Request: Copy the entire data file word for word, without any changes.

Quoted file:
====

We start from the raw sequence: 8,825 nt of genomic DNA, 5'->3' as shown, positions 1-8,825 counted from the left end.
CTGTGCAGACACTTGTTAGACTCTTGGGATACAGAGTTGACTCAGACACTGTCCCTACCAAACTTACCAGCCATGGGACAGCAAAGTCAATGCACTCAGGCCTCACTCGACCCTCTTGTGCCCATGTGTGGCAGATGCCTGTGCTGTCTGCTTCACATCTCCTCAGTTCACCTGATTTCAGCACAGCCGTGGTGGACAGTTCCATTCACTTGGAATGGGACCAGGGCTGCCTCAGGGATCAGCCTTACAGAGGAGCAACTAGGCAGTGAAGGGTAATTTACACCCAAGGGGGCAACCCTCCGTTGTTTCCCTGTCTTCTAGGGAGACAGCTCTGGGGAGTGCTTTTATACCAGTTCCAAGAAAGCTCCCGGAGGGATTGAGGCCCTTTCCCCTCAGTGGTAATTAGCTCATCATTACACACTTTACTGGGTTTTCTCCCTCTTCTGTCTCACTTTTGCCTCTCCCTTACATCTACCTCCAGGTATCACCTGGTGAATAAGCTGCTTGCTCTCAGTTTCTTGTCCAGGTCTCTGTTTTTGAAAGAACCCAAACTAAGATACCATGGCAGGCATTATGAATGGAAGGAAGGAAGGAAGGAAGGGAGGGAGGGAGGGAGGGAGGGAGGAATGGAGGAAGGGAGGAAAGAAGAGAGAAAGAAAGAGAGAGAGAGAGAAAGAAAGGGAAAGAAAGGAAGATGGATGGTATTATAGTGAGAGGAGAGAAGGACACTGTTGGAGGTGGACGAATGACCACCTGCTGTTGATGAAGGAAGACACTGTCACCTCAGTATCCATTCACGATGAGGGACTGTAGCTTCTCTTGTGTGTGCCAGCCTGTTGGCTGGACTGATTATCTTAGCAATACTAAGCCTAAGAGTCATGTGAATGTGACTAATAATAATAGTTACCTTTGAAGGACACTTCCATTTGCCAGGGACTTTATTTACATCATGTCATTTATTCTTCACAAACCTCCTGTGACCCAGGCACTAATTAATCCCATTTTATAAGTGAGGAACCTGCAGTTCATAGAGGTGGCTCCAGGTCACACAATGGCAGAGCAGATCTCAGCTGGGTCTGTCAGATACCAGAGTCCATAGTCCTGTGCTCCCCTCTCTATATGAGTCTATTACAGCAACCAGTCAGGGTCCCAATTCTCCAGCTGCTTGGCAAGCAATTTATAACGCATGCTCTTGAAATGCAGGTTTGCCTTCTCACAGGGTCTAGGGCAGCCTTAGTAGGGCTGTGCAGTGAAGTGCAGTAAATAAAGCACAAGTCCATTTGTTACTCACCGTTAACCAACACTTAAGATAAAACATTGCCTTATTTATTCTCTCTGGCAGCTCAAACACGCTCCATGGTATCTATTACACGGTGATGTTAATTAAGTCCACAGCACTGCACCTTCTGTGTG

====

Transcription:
We start from the raw sequence: 8,825 nt of genomic DNA, 5'->3' as shown, positions 1-8,825 counted from the left end.
CTGTGCAGACACTTGTTAGACTCTTGGGATACAGAGTTGACTCAGACACTGTCCCTACCAAACTTACCAGCCATGGGACAGCAAAGTCAATGCACTCAGGCCTCACTCGACCCTCTTGTGCCCATGTGTGGCAGATGCCTGTGCTGTCTGCTTCACATCTCCTCAGTTCACCTGATTTCAGCACAGCCGTGGTGGACAGTTCCATTCACTTGGAATGGGACCAGGGCTGCCTCAGGGATCAGCCTTACAGAGGAGCAACTAGGCAGTGAAGGGTAATTTACACCCAAGGGGGCAACCCTCCGTTGTTTCCCTGTCTTCTAGGGAGACAGCTCTGGGGAGTGCTTTTATACCAGTTCCAAGAAAGCTCCCGGAGGGATTGAGGCCCTTTCCCCTCAGTGGTAATTAGCTCATCATTACACACTTTACTGGGTTTTCTCCCTCTTCTGTCTCACTTTTGCCTCTCCCTTACATCTACCTCCAGGTATCACCTGGTGAATAAGCTGCTTGCTCTCAGTTTCTTGTCCAGGTCTCTGTTTTTGAAAGAACCCAAACTAAGATACCATGGCAGGCATTATGAATGGAAGGAAGGAAGGAAGGAAGGGAGGGAGGGAGGGAGGGAGGGAGGAATGGAGGAAGGGAGGAAAGAAGAGAGAAAGAAAGAGAGAGAGAGAGAAAGAAAGGGAAAGAAAGGAAGATGGATGGTATTATAGTGAGAGGAGAGAAGGACACTGTTGGAGGTGGACGAATGACCACCTGCTGTTGATGAAGGAAGACACTGTCACCTCAGTATCCATTCACGATGAGGGACTGTAGCTTCTCTTGTGTGTGCCAGCCTGTTGGCTGGACTGATTATCTTAGCAATACTAAGCCTAAGAGTCATGTGAATGTGACTAATAATAATAGTTACCTTTGAAGGACACTTCCATTTGCCAGGGACTTTATTTACATCATGTCATTTATTCTTCACAAACCTCCTGTGACCCAGGCACTAATTAATCCCATTTTATAAGTGAGGAACCTGCAGTTCATAGAGGTGGCTCCAGGTCACACAATGGCAGAGCAGATCTCAGCTGGGTCTGTCAGATACCAGAGTCCATAGTCCTGTGCTCCCCTCTCTATATGAGTCTATTACAGCAACCAGTCAGGGTCCCAATTCTCCAGCTGCTTGGCAAGCAATTTATAACGCATGCTCTTGAAATGCAGGTTTGCCTTCTCACAGGGTCTAGGGCAGCCTTAGTAGGGCTGTGCAGTGAAGTGCAGTAAATAAAGCACAAGTCCATTTGTTACTCACCGTTAACCAACACTTAAGATAAAACATTGCCTTATTTATTCTCTCTGGCAGCTCAAACACGCTCCATGGTATCTATTACACGGTGATGTTAATTAAGTCCACAGCACTGCACCTTCTGTGTG